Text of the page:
- Feline herpesvirus type I (FHV, FHV-1) - This highly contagious, ubiquitous virus is one major cause of upper respiratory infections. Spread through sharing of litter trays or food bowls, inhalation of sneeze droplets, or direct contact, the virus can infect cats for life. Some will continue to shed the virus, and persistent FHV infection can lead to eye problems.
- Rabies - Rabies kills many mammals (including humans) every year. These vaccinations are required by law for cats in most states
What Lifestyle Vaccines for Cats Protect Against
Lifestyle vaccines or non-core vaccines are suitable for some cats, based on their lifestyle. Your vet will advise you as to which non-core vaccines are recommended for your cat. Non-core vaccines include protection against:
- Feline leukemia virus (FeLV) - FeLV is a retrovirus that spreads through an infected cat's saliva, nasal secretions, urine, feces, and milk; it may also be transmitted through cats grooming each other. This condition weakens your cat's immune system and can result in a loss of appetite, intestinal problems, lymphoma, leukemia, reproductive problems, secondary infections due to immunosuppression, poor healing, chronic respiratory infections, and gum inflammation.
- Bordetella - This bacteria is spread through direct and indirect contact with an infected cat. This condition causes upper respiratory infections that are highly contagious. This vaccine may be recommended by your vet if you are taking your cat to a groomer or boarding kennel.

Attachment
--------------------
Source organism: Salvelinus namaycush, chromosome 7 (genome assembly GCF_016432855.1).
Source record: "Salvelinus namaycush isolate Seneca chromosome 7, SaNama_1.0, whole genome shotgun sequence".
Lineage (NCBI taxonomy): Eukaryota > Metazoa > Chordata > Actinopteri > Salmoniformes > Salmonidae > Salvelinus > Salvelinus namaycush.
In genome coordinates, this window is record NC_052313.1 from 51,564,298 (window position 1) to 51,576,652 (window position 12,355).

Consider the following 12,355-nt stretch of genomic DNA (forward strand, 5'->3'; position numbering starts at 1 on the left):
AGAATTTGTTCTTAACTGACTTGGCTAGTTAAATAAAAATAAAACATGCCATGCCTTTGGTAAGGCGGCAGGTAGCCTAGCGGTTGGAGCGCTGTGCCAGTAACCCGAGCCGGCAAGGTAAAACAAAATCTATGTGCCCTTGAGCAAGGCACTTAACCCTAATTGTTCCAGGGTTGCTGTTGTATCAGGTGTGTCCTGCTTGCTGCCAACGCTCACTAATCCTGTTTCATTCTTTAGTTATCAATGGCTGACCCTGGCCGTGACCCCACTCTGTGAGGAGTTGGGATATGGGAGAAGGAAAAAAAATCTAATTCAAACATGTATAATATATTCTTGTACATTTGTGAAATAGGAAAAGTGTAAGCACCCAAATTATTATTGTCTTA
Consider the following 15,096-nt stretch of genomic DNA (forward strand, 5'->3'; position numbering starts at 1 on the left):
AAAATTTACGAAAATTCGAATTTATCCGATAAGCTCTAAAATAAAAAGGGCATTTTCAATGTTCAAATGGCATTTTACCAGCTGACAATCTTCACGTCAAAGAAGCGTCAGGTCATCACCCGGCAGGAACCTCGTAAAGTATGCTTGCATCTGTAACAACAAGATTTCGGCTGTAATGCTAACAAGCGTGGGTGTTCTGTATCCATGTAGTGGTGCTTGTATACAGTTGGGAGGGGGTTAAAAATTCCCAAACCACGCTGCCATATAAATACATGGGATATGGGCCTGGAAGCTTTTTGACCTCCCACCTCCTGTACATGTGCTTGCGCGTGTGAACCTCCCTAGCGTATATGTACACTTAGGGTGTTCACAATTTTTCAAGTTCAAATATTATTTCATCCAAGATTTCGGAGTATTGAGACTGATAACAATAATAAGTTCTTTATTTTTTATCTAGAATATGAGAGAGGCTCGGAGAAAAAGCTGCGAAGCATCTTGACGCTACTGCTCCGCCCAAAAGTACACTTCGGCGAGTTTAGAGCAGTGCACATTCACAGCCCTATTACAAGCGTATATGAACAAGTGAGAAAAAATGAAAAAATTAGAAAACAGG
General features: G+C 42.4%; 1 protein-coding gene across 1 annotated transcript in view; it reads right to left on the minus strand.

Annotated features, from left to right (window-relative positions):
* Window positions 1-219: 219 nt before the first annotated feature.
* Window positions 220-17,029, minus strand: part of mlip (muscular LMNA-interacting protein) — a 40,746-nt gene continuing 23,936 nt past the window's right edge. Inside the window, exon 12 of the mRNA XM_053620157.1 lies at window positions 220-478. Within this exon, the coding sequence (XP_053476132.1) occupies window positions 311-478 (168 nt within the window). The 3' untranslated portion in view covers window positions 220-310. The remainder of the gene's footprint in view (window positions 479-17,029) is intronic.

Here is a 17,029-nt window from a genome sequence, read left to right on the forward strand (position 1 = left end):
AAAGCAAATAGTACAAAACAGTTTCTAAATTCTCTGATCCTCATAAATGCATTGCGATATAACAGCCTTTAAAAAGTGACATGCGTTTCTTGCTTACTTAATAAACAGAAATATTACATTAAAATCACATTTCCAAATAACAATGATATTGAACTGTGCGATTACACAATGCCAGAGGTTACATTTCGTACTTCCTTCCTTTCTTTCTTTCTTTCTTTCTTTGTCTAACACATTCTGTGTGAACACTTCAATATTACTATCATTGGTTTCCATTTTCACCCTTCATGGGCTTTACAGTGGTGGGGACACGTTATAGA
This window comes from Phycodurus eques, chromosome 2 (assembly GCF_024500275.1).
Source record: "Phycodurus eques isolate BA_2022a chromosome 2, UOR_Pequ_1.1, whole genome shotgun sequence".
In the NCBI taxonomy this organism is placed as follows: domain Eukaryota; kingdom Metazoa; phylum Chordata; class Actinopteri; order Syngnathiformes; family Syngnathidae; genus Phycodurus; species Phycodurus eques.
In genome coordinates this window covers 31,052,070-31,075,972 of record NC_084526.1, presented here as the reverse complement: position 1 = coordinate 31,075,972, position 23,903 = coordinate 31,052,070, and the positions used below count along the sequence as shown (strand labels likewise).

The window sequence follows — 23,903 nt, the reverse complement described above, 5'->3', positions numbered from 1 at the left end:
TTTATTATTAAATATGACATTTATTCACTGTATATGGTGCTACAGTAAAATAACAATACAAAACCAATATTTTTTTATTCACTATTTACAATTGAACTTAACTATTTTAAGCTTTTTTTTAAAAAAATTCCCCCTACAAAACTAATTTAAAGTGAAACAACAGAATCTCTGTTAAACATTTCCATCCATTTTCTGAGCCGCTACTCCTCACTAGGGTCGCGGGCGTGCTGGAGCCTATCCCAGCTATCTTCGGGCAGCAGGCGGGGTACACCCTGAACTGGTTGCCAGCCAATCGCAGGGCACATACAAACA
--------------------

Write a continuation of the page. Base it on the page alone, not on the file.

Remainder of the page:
- Chlamydophila Felis - Chlamydia is a bacterial infection that is spread through direct contact with an infected cat. This infection leads to severe conjunctivitis (eye irritation). The vaccination for this infection is often included in the distemper combination vaccine.
- Feline immunodeficiency virus (FIV) - FIV is a retrovirus that is spread through saliva, primarily through cat bites. This virus suppresses the cat's white blood cells, gradually weakening the immune system. Cats infected with FIV will begin to show symptoms related to immunosuppression including inflammation of gums, diarrhea, skin infections, upper respiratory infections, pneumonia, weight loss, poor condition of coat, seizures, behavioral changes
When to Get Your Kitten Their First Shots
Your kitten should have their first round of vaccinations around the age of six to eight weeks. Following that, your kitten should receive a series of vaccines every three or four weeks until they are about 16 weeks old.
When To Get Your Cat Their Booster Shots
Adult cats should receive booster shots either yearly or every three years depending on the vaccine. Your vet will advise you on when you bring your adult cat back for booster shots.
Full Protection From Your Kitten's First Vaccines
Your kitten is not fully vaccinated until they have received all of their injections, which should happen between the ages of 12 and 16 weeks. Your kitten will be protected against the diseases covered by the vaccines once they have received all of their initial vaccinations.
If you want to allow your kitten outdoors before they have received all of their vaccines, it is a good idea to keep them confined to low-risk areas such as your own backyard.
Note: The advice provided in this post is intended for informational purposes and does not constitute medical advice regarding pets. For an accurate diagnosis of your pet's condition, please make an appointment with your vet.